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Was It Worth It?

As I sit here and write this article, my heart aches and the tears flow. How does a beautiful young 14 year old girl get to the point where she sees no other way out, no escape from relentless bullying and commit suicide? That I cannot answer and tragically no one will ever really know. The hardest thing to comprehend is that Dolly was not the first and the reality is, she won’t be the last.

As a mum of a 14 year old daughter and 12 year old son, I have seen the bullying, not just online but in many other forms. As a teacher, I have seen the bullying. As a friend, I have seen the bullying. For those of you that have read my many articles on this type of thing and have had discussions with me, you know how passionate I am and you know I am all about getting parents to parent and actually know what their kids are doing, full stop! The reality is, so many parents don’t know what their kids are doing online, what they are saying, how many Instagram accounts they have, what Snap Chat can do with disappearing conversations and images. It is far too easy for kids to access and download apps including Facebook when there are limited, if any, age restrictions on them. Anyone can download them and set up an account. The education about social media starts with the parents and the kids realising they are leaving a digital footprint which can open up a ‘Pandora’s Box’. In the future when our kids want to apply for jobs or are having background checks on them and seeing if their involvement in any type of online bullying has occurred, the damage is done.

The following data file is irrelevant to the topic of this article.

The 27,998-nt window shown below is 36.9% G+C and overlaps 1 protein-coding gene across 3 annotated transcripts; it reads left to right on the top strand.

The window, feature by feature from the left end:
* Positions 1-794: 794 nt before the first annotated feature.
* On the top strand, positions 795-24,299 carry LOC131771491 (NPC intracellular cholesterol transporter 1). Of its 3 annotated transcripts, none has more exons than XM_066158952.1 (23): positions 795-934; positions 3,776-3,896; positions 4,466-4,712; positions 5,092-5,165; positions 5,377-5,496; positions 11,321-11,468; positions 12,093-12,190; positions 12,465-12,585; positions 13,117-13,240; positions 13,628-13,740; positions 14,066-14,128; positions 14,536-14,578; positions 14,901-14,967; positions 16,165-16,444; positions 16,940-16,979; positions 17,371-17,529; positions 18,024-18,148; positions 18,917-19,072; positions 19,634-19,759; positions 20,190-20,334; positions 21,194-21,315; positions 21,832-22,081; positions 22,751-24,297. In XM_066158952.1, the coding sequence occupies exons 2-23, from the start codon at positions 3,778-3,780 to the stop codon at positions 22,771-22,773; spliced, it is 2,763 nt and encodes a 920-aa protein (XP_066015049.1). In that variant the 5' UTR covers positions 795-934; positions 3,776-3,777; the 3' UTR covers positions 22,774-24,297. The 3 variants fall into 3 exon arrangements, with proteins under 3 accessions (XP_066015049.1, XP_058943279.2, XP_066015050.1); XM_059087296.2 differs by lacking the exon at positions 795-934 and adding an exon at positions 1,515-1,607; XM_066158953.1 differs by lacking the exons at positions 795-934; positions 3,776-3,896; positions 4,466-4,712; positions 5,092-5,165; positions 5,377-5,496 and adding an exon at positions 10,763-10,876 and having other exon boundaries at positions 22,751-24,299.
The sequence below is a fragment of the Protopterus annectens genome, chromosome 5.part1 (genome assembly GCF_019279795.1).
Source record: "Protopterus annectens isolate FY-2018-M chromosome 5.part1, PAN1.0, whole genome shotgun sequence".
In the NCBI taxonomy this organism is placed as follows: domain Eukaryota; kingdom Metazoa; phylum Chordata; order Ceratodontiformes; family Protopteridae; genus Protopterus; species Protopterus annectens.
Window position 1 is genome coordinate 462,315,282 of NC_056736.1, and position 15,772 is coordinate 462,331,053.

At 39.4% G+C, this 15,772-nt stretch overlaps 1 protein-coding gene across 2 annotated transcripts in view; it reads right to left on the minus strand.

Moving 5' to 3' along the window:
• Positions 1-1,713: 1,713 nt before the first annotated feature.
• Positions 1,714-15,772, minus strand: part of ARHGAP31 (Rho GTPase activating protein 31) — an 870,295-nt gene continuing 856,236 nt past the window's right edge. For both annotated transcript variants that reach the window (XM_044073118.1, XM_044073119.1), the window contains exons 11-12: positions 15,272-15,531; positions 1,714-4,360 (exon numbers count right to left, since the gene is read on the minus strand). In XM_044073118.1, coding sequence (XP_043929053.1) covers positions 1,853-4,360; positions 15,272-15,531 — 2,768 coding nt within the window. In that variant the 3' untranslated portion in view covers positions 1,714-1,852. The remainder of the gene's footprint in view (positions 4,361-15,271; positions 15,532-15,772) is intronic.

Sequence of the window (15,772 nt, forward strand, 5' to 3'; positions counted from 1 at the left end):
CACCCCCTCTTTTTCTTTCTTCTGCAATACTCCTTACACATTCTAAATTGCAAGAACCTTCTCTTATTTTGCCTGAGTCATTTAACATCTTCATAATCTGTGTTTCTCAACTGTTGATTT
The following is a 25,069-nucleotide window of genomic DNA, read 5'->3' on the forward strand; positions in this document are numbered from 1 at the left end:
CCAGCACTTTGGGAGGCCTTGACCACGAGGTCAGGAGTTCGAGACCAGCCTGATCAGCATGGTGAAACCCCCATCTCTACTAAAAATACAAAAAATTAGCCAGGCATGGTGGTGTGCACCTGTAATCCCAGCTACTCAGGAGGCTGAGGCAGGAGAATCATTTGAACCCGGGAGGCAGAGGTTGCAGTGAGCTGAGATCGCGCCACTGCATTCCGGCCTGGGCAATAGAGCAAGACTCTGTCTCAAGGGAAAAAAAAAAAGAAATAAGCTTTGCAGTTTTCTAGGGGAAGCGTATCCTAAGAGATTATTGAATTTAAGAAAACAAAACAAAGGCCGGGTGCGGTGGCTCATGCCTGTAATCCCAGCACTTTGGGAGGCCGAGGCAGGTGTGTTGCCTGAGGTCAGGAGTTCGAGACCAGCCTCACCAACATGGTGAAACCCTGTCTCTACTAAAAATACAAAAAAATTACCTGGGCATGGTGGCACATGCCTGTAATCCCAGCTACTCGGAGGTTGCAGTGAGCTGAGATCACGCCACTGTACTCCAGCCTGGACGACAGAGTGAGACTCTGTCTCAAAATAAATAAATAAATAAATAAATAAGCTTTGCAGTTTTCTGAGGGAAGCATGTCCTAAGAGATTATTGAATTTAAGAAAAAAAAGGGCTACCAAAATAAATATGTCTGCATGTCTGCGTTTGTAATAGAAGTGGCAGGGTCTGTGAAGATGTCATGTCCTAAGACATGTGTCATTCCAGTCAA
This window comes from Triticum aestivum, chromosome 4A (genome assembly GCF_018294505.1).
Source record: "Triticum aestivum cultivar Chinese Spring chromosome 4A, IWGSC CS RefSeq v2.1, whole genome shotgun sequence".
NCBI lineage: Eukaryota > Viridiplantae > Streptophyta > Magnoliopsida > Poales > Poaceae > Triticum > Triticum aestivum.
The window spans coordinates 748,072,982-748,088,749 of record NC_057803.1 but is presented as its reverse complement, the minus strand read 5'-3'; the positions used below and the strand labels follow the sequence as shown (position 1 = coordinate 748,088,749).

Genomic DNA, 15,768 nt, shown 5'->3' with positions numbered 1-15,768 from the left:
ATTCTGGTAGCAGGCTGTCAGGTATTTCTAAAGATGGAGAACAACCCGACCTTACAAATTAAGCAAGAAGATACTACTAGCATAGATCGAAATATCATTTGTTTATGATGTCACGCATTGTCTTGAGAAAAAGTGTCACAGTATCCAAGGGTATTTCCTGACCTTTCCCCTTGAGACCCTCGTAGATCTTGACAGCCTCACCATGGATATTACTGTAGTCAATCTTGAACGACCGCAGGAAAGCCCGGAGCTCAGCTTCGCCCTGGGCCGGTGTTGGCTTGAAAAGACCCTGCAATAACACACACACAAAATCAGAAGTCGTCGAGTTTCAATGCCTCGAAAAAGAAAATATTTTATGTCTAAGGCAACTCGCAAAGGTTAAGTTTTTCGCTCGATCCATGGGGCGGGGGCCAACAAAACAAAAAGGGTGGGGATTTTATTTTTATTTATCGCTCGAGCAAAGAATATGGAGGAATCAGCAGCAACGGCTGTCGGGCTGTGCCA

Dolly’s death is now a police investigation. In Victoria, we have Brodie’s Law which is a legislation that was introduced in June 2011 to protect people from serious bullying including stalking, online, at school and in the workplace. This was a result of Brodie Panlock who also committed suicide due to relentless bullying in the workplace. Under this legislation, young people over the age of 10, can be charged. This is where as a parent, you need to know what your child is doing, saying or what is being done or said to them. I have experienced first hand reactions from parents when they have been shown what their child has written on social media about others and it is not a nice place to be sitting. Shock, disgust, anger and embarrassment are just a few emotions that come to mind. How are those parents of the bullies that harassed Dolly going to feel when the police knock on their door and start asking some hard questions and showing them what their child has done to contribute to Dolly’s death? If you as a parent are allowing your 10 year old child to be on social media, right or wrong, you must be accountable to some degree of what they are posting. A child of that age, even 12 years old, does not have the social or emotional intelligence or skills to deal with social media and all of the accountability it comes with. Parents can no longer hide behind the argument of, I don’t know how to use it or what it is? Get online and learn how to use it because like it or not, this is the way the world is heading. You need to empower yourself and know what to do. Ask friends, other family members, teachers, whoever you know that uses social media apps to show you how they work and what they do. Make accounts yourself and play around if need be and also have some rules in place. Remember, you are the parent and no doubt paid for the phone and paying the monthly bill! The phone is a privilege not a right, remind your kids of that when they say you can’t look at my account. First and for most, you need their passwords.